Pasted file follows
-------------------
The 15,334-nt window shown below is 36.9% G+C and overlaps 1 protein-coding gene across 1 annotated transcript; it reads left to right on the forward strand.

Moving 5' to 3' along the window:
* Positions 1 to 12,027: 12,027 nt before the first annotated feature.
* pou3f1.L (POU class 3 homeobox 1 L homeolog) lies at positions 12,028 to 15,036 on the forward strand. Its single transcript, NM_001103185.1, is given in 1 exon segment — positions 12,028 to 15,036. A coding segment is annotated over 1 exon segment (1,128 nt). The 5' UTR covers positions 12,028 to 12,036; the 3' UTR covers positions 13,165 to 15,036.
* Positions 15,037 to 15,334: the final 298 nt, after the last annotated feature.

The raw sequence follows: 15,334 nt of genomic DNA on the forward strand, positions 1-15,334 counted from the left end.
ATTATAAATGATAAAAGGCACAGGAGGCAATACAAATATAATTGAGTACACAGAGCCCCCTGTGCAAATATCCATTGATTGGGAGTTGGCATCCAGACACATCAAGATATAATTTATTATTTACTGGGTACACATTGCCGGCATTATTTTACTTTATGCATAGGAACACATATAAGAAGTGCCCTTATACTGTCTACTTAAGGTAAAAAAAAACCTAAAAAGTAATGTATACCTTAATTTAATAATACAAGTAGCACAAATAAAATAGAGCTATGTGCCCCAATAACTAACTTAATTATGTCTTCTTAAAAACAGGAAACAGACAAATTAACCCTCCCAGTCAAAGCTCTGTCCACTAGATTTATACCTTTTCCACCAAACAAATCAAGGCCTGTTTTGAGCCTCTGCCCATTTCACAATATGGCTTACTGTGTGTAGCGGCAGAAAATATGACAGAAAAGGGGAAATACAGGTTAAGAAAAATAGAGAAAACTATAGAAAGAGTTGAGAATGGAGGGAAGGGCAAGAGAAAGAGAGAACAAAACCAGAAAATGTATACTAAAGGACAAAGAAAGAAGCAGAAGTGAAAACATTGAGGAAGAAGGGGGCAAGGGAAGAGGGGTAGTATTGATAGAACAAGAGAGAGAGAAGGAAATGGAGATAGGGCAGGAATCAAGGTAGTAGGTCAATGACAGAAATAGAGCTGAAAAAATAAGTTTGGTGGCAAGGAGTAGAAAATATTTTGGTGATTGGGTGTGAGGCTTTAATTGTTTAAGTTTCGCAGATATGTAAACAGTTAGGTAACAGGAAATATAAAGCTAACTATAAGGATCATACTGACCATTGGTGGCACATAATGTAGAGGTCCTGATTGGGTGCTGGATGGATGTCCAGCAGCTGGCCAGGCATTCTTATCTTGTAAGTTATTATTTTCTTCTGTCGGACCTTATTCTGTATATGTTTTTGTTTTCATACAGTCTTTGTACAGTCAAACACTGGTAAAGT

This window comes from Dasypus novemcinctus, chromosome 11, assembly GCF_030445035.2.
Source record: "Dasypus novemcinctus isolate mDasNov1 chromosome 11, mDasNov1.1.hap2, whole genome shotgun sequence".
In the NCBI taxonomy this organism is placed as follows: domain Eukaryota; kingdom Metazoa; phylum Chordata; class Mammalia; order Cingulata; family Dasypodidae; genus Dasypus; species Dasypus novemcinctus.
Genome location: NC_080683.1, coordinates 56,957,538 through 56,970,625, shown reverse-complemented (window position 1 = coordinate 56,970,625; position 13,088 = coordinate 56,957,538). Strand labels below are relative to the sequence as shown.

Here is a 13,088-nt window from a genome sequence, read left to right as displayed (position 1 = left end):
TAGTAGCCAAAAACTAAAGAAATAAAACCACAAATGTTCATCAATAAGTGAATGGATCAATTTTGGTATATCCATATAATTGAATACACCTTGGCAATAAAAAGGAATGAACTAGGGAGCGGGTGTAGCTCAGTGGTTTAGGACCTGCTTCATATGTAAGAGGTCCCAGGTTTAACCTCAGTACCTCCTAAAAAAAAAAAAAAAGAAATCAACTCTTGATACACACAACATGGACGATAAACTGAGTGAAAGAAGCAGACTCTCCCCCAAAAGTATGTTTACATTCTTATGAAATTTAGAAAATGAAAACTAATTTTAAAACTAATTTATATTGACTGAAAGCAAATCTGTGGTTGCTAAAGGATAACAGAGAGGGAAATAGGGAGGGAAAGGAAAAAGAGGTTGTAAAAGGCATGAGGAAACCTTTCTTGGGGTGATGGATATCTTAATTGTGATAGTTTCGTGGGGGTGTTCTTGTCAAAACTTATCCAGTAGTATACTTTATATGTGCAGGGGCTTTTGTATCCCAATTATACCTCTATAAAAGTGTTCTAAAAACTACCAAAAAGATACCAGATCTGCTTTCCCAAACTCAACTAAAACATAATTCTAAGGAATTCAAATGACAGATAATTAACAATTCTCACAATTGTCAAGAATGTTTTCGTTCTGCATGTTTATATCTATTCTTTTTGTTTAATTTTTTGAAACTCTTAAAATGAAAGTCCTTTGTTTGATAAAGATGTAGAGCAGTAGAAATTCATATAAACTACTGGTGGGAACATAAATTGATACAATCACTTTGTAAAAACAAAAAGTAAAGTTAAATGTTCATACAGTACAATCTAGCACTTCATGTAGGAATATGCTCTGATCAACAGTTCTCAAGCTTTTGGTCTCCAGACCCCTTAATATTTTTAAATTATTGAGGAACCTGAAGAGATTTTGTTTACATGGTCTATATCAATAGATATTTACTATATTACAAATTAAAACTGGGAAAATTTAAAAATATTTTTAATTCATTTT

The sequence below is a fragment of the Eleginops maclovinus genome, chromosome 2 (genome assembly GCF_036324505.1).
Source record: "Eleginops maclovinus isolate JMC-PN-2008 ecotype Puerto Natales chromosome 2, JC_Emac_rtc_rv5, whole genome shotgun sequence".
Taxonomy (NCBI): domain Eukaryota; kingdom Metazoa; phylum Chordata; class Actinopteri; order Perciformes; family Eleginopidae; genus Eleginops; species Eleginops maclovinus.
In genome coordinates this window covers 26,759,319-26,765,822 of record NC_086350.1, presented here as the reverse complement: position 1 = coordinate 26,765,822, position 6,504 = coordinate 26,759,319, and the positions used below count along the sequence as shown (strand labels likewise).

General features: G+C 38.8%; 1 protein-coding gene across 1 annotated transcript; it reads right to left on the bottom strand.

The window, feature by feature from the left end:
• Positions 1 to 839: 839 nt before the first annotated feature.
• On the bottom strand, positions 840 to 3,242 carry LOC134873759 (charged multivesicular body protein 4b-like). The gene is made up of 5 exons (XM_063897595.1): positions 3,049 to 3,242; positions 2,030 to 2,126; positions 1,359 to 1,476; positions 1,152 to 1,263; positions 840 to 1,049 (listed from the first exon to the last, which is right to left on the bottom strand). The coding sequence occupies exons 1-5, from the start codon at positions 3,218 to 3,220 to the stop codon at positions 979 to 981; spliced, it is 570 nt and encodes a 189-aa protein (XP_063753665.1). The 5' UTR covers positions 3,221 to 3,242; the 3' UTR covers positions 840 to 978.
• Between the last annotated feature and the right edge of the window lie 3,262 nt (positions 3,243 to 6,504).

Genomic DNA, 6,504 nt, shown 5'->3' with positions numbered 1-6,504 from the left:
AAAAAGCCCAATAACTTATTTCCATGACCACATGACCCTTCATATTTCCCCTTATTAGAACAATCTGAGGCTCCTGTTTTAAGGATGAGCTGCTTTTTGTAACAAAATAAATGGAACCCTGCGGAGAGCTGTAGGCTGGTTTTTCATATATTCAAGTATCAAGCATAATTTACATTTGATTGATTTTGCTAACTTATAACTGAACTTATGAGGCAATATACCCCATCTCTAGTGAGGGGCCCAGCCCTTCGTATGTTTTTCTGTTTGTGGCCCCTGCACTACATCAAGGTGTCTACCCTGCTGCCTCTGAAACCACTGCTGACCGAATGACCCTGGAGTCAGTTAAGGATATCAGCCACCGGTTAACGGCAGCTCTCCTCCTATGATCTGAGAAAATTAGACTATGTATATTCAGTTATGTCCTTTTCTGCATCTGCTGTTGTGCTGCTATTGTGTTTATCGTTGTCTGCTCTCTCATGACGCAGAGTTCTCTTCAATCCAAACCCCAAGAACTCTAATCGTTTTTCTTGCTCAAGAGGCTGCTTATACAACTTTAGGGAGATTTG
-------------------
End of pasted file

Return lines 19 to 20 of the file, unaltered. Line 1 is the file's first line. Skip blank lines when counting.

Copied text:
The window, feature by feature from the left end:
• Positions 1 to 839: 839 nt before the first annotated feature.